Publié par happy-diet jeudi 20 mai 2010

Trigeminal Neuralgia

Gamma Knife for Trigeminal NeuralgiaTrigeminal neuralgia (TN), also known as “tic douloureux” (pronounced “tick-doo-la-roo”), is a condition affecting the trigeminal nerve or fifth cranial nerve. This nerve is one of the largest in the head and is responsible for sending impulses of touch, pain, pressure, and temperature to the brain from the face, jaw, gums, forehead, and around the eyes. Trigeminal neuralgia is characterized by sudden attacks of pain to the face, commonly described as sudden, severe, electric-shock-like, or stabbing. Most often the pain is felt only on one side of the face, jaw, or cheek, but it can affect both sides of the face in rare circumstances. The sudden attacks of pain typically last only seconds to minutes; however, they may be repeated one after the other, and can be brought on by such triggers as talking, brushing the teeth, touching the face, chewing, drinking, swallowing, kissing, or even a gentle breeze. The attacks may come and go throughout the day and can last for days or months at a time, and then disappear for months or years.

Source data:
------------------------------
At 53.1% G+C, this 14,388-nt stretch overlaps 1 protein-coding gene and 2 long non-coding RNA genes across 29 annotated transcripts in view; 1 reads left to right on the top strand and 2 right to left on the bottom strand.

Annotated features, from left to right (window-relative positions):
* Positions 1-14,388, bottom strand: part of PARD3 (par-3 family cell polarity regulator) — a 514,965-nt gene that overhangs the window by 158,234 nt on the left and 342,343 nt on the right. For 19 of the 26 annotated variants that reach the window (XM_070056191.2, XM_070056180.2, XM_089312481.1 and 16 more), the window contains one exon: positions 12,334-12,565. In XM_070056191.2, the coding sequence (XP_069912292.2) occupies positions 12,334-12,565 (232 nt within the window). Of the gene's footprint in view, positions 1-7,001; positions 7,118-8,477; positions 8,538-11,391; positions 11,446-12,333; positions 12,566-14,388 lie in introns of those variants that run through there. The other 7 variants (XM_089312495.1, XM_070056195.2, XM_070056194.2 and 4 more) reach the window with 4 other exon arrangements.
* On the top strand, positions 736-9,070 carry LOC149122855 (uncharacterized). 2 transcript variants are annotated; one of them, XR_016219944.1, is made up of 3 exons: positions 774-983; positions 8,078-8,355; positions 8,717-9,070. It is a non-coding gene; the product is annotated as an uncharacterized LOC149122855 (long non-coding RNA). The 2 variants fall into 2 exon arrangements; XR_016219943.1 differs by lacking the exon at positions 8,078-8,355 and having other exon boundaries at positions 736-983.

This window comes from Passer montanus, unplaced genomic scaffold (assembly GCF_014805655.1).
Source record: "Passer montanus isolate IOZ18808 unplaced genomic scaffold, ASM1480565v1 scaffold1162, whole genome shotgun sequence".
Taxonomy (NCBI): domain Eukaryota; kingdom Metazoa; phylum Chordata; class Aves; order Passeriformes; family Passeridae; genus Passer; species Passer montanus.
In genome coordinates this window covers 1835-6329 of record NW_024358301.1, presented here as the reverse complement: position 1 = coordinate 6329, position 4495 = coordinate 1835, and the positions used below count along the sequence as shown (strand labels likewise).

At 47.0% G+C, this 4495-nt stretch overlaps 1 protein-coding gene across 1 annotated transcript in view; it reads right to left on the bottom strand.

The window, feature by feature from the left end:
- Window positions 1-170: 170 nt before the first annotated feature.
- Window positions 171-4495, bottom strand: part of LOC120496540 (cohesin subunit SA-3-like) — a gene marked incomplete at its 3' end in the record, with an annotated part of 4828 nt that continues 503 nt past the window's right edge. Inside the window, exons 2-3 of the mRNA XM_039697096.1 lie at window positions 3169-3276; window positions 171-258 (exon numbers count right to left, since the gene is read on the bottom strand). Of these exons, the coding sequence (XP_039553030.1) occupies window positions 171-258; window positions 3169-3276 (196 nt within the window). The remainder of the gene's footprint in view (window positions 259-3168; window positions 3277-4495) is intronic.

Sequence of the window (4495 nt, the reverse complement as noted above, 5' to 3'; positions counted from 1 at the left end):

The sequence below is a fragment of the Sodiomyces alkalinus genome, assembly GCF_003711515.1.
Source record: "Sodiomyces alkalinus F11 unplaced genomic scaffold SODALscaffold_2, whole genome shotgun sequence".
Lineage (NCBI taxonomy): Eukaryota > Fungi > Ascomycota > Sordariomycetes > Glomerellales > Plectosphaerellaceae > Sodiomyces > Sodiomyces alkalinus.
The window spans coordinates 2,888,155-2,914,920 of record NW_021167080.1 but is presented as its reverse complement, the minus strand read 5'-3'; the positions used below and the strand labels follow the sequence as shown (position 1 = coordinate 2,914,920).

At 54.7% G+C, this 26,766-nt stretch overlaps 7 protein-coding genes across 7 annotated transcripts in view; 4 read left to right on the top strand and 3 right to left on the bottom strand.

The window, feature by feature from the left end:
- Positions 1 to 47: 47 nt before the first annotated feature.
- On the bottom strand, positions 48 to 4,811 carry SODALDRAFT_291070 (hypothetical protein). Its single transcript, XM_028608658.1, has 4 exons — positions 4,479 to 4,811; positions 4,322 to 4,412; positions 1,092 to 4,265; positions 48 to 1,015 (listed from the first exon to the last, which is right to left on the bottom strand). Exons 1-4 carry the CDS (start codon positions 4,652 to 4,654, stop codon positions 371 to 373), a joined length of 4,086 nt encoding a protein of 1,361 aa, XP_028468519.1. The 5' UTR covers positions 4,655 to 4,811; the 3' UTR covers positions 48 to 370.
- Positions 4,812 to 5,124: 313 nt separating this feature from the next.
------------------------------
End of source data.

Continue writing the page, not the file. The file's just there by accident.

Trigeminal neuralgia is among the most intensely painful afflictions known to man, and the fear of the pain alone may virtually incapacitate the patient. TN is not fatal, but even during periods of remission, sufferers live in fear of the next flare-up of pain. As time goes by, the attacks tend to become more severe and more frequent, and the periods of remission become shorter. The need for aggressive intervention therefore increases as the disease invariably progresses.

Because sufferers of TN may contort their face in pain or become noticeably still during an attack, the disease has sometimes been confused with a seizure disorder, hence the term “tic douloureux” which means “twitching pain.”

Cause of trigeminal neuralgia
The exact cause of trigeminal neuralgia is controversial, but it is suggested that an area of vascular compression where the trigeminal nerve enters the brain may be the culprit. This compression may cause damage to the myelin sheath (the insulating cover of a nerve fiber) that surrounds the trigeminal nerve. Other precipitating factors include multiple sclerosis and hypertension.